When I was asked to go commercial salmon trolling with my boyfriend and his father, my mind flashed back to the time that I failed miserably at completing a full tree-planting season. They are both very different jobs, but they are very similar in more ways than one. With both jobs you are stuck in the middle of nowhere with the same people day after day; you are working piece work, earning a dollar wage per tree, or per fish in this case; the elements are ultimately in charge; and you have far too much time to think. Keeping my worries to myself, I accepted the offer. After all, I was ready for an adventure and I was ready to get away from my current 9-5.

In the weeks leading up to our departure, I rehashed my days on the cut-block; sweating, feeling lonely, and thinking (mostly negatively) about the daily grind of tree planting. I questioned where I went wrong. I tried to pin point the day I gave up and what had driven me to that moment. I was determined not to have that happen again. I wanted to prove to the crew, and to myself, that I could handle the hard work and the seclusion of the job. I had never forgiven myself for not finishing the last month of that tree planting season. This was a way for me to redeem myself—if only in my own mind.

After the awe of the trip North wore off and we got into the long days of fishing, I felt the negative thoughts creep in. I could be at home enjoying the summer. I could be seeing friends. I could be sleeping more. I could be… At the time, I didn’t realize that thinking negatively was its own form of complaining and I was making my life, and those around me, miserable. I justified my complaints because I was working long hard days and “sacrificing” my summer. I would get up every morning and instantly feel upset with my life. I was beginning to feel the same as I had when I gave up on tree planting. I didn’t know what to do.

We finished our first two-week trip and arrived in Prince Rupert to deliver our catch. I decided to walk up to the bookstore and see if I could find something. I had already finished the two books that I had brought on the trip. The only time when I wasn’t thinking was when I was reading. I walked into the book shop and saw Eckhart Tolle’s latest book, The Power of Now: A Guide to Spiritual Enlightenment, on display. I walked right past it thinking that I didn’t need to reading something from the self-help section. I searched the stacks and didn’t find anything intriguing. On my way out I decided to pick up the Tolle book and flip through it. I read a couple of random lines and didn’t get much from it until I read the following:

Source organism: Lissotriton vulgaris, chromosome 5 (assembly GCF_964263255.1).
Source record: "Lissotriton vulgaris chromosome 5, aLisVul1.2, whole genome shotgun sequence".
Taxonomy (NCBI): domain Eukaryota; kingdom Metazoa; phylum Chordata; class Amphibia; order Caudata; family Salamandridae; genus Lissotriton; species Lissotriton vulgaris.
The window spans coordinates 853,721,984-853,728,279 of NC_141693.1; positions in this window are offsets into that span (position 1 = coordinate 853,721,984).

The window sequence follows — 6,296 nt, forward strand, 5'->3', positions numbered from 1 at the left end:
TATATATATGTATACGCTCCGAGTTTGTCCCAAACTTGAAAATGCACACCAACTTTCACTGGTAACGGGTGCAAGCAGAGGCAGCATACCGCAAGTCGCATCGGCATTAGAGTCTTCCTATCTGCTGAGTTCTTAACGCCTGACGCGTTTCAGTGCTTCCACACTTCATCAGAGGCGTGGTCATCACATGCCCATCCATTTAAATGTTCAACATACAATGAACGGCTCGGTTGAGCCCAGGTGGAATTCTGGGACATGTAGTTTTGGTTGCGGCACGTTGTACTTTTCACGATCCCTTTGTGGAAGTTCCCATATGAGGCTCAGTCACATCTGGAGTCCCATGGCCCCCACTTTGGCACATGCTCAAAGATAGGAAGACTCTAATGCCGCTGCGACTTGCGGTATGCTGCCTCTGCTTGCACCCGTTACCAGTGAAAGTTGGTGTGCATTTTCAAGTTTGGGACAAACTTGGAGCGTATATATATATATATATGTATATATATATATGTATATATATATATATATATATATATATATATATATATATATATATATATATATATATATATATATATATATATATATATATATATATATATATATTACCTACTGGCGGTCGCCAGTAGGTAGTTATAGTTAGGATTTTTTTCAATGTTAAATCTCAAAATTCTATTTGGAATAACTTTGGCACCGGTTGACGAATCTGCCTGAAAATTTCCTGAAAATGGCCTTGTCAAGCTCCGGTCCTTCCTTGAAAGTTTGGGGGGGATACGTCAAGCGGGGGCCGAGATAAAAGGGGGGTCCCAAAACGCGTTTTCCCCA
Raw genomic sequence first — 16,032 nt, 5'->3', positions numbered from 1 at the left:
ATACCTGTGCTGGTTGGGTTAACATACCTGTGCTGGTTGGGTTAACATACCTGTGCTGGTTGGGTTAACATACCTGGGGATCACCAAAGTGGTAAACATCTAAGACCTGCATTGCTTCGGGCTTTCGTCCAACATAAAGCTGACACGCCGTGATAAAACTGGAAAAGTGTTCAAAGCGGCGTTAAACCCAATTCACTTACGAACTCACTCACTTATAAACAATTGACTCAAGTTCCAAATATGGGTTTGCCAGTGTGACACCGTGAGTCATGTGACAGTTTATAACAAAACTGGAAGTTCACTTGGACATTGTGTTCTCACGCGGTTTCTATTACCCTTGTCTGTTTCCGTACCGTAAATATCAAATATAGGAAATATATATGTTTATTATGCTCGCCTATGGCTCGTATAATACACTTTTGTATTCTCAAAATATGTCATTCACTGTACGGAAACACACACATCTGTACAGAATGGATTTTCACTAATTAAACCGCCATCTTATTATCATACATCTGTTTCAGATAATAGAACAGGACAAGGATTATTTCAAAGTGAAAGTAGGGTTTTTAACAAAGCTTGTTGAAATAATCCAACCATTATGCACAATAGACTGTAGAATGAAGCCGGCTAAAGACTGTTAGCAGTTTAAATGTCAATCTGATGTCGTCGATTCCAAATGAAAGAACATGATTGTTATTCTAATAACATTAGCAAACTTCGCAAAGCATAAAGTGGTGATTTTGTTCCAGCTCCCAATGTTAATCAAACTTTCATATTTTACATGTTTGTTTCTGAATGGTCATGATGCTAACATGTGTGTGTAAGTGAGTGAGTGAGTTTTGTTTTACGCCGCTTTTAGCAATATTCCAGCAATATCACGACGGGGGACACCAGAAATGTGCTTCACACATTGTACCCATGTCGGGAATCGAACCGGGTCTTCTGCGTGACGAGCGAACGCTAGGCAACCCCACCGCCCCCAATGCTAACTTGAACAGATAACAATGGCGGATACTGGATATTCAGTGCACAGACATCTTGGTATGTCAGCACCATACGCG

“See if you can catch yourself complaining, in either speech or thought, about a situation you find yourself in, what other people do or say, your surroundings, your life situation, even the weather. To complain is always non-acceptance of what is. It invariably carries an unconscious negative charge. When you complain, you make yourself into a victim. When you speak out, you are in your power.”

The book almost fell to the floor with my lower jaw. I honestly had never considered how my thoughts were creating my reality. I always assumed things were happening to me and I was the “victim.” I felt a sudden separateness from the incessant thoughts in my head. I could differentiate myself as something other than those thoughts and I realized the complete power that gave me.

With a conscious eye, I watched vigilantly over the next few weeks as negative thoughts tried to creep back into my mind. But, once I was able to give myself fully to the present moment, I had no need for them. I assumed power. From time to time, I wonder if I would have been able to make it through the entire fishing season had I not read those words. I like to think (think being the opportune word) that I would have found my inner space in the cresting of a passing Humpback Whale or in the methodical rhythm of the waves on the bow of the boat. I’m okay with the fact that my power grew from the simple words in a book.